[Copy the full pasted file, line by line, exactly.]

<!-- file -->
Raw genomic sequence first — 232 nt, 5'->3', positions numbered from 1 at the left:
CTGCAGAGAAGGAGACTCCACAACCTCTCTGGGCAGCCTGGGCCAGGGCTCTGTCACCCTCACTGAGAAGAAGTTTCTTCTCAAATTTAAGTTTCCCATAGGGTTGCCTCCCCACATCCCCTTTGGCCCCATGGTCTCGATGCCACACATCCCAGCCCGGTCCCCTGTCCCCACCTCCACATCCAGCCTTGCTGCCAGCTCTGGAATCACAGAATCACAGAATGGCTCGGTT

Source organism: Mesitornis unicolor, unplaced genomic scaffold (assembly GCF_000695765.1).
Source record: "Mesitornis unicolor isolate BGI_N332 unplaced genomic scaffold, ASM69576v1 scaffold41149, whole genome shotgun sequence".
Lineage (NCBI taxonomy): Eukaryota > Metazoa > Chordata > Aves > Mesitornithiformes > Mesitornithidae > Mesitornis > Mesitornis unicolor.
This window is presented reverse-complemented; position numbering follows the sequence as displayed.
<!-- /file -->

Raw genomic sequence first — 232 nt, 5'->3', positions numbered from 1 at the left:
CTGCAGAGAAGGAGACTCCACAACCTCTCTGGGCAGCCTGGGCCAGGGCTCTGTCACCCTCACTGAGAAGAAGTTTCTTCTCAAATTTAAGTTTCCCATAGGGTTGCCTCCCCACATCCCCTTTGGCCCCATGGTCTCGATGCCACACATCCCAGCCCGGTCCCCTGTCCCCACCTCCACATCCAGCCTTGCTGCCAGCTCTGGAATCACAGAATCACAGAATGGCTCGGTT

Source organism: Mesitornis unicolor, unplaced genomic scaffold (assembly GCF_000695765.1).
Source record: "Mesitornis unicolor isolate BGI_N332 unplaced genomic scaffold, ASM69576v1 scaffold41149, whole genome shotgun sequence".
Lineage (NCBI taxonomy): Eukaryota > Metazoa > Chordata > Aves > Mesitornithiformes > Mesitornithidae > Mesitornis > Mesitornis unicolor.
This window is presented reverse-complemented; position numbering follows the sequence as displayed.